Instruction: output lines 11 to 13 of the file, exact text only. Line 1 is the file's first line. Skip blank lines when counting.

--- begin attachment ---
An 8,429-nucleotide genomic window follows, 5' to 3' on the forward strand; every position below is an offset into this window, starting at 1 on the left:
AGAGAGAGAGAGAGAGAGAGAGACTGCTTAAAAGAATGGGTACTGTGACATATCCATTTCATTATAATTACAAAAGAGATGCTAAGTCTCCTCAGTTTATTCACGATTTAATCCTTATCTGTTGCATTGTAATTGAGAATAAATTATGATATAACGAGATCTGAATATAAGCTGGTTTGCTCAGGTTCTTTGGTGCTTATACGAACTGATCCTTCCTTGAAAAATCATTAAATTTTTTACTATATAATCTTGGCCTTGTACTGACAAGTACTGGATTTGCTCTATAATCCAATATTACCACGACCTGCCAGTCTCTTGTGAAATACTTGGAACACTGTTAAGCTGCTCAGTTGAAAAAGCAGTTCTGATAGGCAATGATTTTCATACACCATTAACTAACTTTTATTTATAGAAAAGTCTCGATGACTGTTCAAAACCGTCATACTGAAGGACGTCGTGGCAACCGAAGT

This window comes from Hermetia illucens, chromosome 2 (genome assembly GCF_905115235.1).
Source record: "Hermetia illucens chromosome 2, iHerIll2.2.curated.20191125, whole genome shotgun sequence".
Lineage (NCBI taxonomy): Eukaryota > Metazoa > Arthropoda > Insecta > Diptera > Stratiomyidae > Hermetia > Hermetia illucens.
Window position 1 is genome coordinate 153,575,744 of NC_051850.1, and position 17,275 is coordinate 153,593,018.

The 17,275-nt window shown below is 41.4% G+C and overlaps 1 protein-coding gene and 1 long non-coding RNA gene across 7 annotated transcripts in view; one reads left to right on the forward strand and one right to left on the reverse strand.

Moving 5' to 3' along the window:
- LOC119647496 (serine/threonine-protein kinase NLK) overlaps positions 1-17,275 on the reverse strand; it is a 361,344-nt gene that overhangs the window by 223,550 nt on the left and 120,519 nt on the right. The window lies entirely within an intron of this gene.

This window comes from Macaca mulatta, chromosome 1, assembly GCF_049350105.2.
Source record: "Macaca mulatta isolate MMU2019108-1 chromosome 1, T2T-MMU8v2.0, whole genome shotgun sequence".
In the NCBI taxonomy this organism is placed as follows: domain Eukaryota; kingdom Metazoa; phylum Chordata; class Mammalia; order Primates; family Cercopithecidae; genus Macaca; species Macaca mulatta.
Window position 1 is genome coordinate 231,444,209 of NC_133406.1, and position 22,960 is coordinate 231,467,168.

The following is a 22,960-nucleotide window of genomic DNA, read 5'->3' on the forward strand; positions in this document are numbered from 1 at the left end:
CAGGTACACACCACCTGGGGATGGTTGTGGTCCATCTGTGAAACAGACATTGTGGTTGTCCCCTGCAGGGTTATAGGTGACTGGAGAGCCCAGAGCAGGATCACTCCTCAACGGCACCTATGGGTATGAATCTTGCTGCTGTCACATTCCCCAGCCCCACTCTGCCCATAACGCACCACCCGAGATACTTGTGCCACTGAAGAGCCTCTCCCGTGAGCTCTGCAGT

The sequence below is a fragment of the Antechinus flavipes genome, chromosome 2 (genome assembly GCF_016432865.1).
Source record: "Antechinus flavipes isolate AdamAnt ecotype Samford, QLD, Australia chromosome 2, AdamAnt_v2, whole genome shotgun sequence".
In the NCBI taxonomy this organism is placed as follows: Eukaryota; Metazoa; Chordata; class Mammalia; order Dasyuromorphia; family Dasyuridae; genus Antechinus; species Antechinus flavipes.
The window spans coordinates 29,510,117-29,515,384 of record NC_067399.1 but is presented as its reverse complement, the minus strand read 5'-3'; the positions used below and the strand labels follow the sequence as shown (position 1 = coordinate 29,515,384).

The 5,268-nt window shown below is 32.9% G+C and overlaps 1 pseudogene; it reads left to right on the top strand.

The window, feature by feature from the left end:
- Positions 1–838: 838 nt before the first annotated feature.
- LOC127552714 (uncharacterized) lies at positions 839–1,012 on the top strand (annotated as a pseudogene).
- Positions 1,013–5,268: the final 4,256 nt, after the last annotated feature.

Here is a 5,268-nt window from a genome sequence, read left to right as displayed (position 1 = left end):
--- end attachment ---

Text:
Source record: "Macaca mulatta isolate MMU2019108-1 chromosome 1, T2T-MMU8v2.0, whole genome shotgun sequence".
In the NCBI taxonomy this organism is placed as follows: domain Eukaryota; kingdom Metazoa; phylum Chordata; class Mammalia; order Primates; family Cercopithecidae; genus Macaca; species Macaca mulatta.
Window position 1 is genome coordinate 231,444,209 of NC_133406.1, and position 22,960 is coordinate 231,467,168.